1) Lower Back Pain Your Workplace & Quality Of Life

2) Back Pain Is #1 Cause of Disability Worldwide

3) 1 in 6 Australians have chronic back problems


Lower Back Pain Your Workplace & Quality Of Life

It is commonly accepted among experts that lower back pain is related to prolonged sitting. Let’s face it, as a nation we spend plenty of time during our day doing that, from 13 March 2017.

  • We sit in the car
  • We sit most of the day at work
  • We sit watching television after our workday

It seems that the only time we are not sitting is when we’re moving from one location to the next. It should come as no surprise that back pain is a pretty common problem. The cause is a pinch, irritation, stretch or upset of your nerve’s telling you, you have created a problem. If you leave it, it always gets worse over time. A pain killer stops you feeling the pinch, but it doesn’t change the cause of the pinched nerves, in fact it gets worse.

I’m not suggesting that we stop sitting; what we should do is take some simple steps to minimize the impact by making our environment more back friendly.

Here are some suggestions:

  • Take interval breaks throughout your day
  • Change your position as often as you sensibly can
  • Get up and walk every at least 55 min
  • Try leaning back in your chair when you can, best chair is a kitchen chair or grandpa’s chair (kitchen chair with arms)
  • Stretch your spine throughout the day (>2 hours the disc compresses)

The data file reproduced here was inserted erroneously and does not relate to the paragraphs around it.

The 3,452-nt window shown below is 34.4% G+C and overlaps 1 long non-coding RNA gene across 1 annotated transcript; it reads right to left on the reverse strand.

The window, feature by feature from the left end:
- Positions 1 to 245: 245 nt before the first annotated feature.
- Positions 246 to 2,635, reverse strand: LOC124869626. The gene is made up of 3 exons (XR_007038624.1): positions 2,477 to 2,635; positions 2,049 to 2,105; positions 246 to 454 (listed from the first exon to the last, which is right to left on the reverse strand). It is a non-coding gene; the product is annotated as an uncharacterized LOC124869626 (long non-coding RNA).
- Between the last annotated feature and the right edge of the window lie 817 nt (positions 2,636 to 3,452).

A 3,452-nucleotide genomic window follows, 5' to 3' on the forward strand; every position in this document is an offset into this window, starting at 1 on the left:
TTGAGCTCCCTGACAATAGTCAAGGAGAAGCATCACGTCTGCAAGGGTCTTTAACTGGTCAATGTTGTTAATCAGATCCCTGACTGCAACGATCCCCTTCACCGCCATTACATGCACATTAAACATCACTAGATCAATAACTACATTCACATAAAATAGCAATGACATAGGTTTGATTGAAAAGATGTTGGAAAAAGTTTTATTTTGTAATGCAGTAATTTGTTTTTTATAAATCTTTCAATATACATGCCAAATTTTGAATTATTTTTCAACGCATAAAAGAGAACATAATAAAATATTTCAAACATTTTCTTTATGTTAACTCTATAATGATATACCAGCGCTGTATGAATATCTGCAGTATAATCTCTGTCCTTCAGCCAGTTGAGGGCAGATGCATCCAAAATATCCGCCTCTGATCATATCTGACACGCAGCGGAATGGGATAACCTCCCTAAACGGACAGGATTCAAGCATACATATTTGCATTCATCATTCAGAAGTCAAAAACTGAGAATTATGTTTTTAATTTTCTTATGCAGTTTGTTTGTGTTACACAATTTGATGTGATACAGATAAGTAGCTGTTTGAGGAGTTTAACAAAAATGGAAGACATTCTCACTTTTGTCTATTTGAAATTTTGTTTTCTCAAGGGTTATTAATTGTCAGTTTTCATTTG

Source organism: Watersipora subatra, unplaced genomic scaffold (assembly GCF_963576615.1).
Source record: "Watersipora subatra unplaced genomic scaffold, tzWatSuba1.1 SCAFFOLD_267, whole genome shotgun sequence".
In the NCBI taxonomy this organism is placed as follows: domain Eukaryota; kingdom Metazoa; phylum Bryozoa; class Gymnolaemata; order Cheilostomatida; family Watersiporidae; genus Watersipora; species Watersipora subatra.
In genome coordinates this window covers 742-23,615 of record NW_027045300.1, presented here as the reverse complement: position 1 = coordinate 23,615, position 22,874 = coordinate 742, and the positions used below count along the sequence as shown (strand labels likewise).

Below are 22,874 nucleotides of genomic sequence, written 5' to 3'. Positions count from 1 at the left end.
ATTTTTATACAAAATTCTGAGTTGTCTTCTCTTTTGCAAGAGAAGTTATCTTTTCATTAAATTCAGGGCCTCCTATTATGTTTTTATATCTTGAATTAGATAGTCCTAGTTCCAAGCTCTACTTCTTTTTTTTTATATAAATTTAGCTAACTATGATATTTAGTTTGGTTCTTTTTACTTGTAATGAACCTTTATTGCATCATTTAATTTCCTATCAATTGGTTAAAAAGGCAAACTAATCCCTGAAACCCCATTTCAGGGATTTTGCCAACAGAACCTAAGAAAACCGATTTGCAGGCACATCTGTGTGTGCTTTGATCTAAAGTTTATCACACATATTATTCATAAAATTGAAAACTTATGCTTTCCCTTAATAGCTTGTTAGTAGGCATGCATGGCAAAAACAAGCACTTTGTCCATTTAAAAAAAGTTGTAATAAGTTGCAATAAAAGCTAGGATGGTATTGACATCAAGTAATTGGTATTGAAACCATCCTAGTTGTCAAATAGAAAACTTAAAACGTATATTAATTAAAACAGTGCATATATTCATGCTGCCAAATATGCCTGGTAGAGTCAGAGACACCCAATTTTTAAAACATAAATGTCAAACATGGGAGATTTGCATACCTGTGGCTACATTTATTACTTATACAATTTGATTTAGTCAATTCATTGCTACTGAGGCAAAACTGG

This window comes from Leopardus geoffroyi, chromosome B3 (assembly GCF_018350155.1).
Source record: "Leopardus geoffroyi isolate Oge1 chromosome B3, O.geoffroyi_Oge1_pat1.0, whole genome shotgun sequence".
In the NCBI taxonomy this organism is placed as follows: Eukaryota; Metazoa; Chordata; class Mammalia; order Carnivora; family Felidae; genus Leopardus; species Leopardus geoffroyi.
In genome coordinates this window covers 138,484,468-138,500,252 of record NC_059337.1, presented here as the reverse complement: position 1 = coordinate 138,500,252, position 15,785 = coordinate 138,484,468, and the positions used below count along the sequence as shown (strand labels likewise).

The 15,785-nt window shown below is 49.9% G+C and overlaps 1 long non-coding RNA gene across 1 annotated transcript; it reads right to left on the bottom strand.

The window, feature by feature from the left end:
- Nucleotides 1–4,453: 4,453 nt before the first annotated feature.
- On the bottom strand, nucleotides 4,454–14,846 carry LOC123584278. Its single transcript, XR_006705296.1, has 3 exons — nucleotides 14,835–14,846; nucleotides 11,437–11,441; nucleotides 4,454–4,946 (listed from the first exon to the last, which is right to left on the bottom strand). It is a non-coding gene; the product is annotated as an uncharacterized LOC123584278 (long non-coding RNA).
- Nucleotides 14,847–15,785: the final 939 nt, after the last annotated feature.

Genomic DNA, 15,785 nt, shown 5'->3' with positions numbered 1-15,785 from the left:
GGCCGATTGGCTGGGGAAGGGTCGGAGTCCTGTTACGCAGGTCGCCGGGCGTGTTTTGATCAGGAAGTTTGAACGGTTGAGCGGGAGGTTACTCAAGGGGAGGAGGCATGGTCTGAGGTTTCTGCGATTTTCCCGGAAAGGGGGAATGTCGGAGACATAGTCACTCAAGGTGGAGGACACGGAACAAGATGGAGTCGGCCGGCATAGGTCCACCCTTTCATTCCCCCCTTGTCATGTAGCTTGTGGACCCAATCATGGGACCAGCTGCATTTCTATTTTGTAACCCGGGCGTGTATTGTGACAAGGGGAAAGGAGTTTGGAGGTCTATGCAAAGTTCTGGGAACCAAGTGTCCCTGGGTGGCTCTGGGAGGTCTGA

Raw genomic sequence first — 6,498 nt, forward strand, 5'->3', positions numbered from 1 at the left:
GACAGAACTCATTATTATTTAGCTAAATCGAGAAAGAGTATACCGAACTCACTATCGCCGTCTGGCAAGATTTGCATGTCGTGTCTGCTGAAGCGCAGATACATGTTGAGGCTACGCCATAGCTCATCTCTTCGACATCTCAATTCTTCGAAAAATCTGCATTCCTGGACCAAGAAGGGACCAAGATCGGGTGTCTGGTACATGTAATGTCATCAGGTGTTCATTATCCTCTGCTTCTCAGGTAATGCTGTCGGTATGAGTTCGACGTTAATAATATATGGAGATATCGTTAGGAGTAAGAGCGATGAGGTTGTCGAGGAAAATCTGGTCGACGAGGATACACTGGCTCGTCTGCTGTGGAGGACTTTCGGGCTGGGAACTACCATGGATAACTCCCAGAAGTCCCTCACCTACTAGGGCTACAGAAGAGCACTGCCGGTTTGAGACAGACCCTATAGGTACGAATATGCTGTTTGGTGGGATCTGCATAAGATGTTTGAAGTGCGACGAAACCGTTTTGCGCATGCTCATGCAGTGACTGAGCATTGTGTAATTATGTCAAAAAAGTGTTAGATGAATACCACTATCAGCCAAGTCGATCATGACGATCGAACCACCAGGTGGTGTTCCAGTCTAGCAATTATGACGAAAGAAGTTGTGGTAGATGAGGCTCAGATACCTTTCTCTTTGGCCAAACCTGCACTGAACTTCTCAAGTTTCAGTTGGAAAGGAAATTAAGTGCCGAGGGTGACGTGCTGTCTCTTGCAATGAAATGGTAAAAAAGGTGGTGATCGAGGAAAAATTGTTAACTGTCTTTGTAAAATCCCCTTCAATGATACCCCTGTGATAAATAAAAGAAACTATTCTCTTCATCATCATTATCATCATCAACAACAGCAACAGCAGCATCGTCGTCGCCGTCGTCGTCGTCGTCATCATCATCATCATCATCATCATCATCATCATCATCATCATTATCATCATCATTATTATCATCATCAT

• Don’t sit on chairs with wheels when they move so does your disc
  • Have narrow desks to reduce reach
  • Get adjusted to mobilize the joint fixation, pinched nerves and other upsets.

Dr Steven Griffith (added bits) from Redcliffe Family Chiropractor has helped people live without pinched nerves & happier lives for over 30 years.


Back Pain Is #1 Cause of Disability Worldwide

Global Burden of Disease 2010 highlights the pressing need to prevent, treat spinal and musculoskeletal disorders. News release June 5, 2013

A series of studies emerging from the Global Burden of Disease 2010 Project, a massive collaboration between the World Health Organization, the Institute for Health Metrics and Evaluation (the coordinating centre), the University of Queensland School of Population Health, Harvard School of Public Health, Johns Hopkins Bloomberg School of Public Health, and the University of Tokyo, Imperial College London, clarifies the worldwide health burden of musculoskeletal conditions, particularly back and neck pain, in crystal-clear fashion, with low back pain identified as the number-one cause of disability worldwide and neck pain the number-four cause. Overall, musculoskeletal conditions represent the second leading cause of global disability.

Findings emphasize the shift in global health that has resulted from disability making an increasingly larger footprint on the burden of disease compared to a mere 20-30 years ago. In addition, while more people are living longer, the flip side is that they do so with an increasing risk of living with the burden of pain, disability and disease compared to generations past.

backDr Steven Griffith, 17 Silvyn Street, Redcliffe ph. 3284 2065, successfully treats chronic neck and back pain provides an analysis of the Global Burden of Disease 2010 findings, highlighted as follows:

  • Musculoskeletal conditions such as low back pain, neck pain and arthritis affect more than 1.7 billion people worldwide and have a greater impact on the health of the world population (death and disability) than HIV/AIDS, tropical diseases including malaria, the forces of war and nature, and all neurological conditions combined.
  • When considering death and disability in the health equation, musculoskeletal disorders cause 21.3 percent of all years lived with disability (YLDs), second only to mental and behavioural disorders, which account for 22.7 percent of YLDs.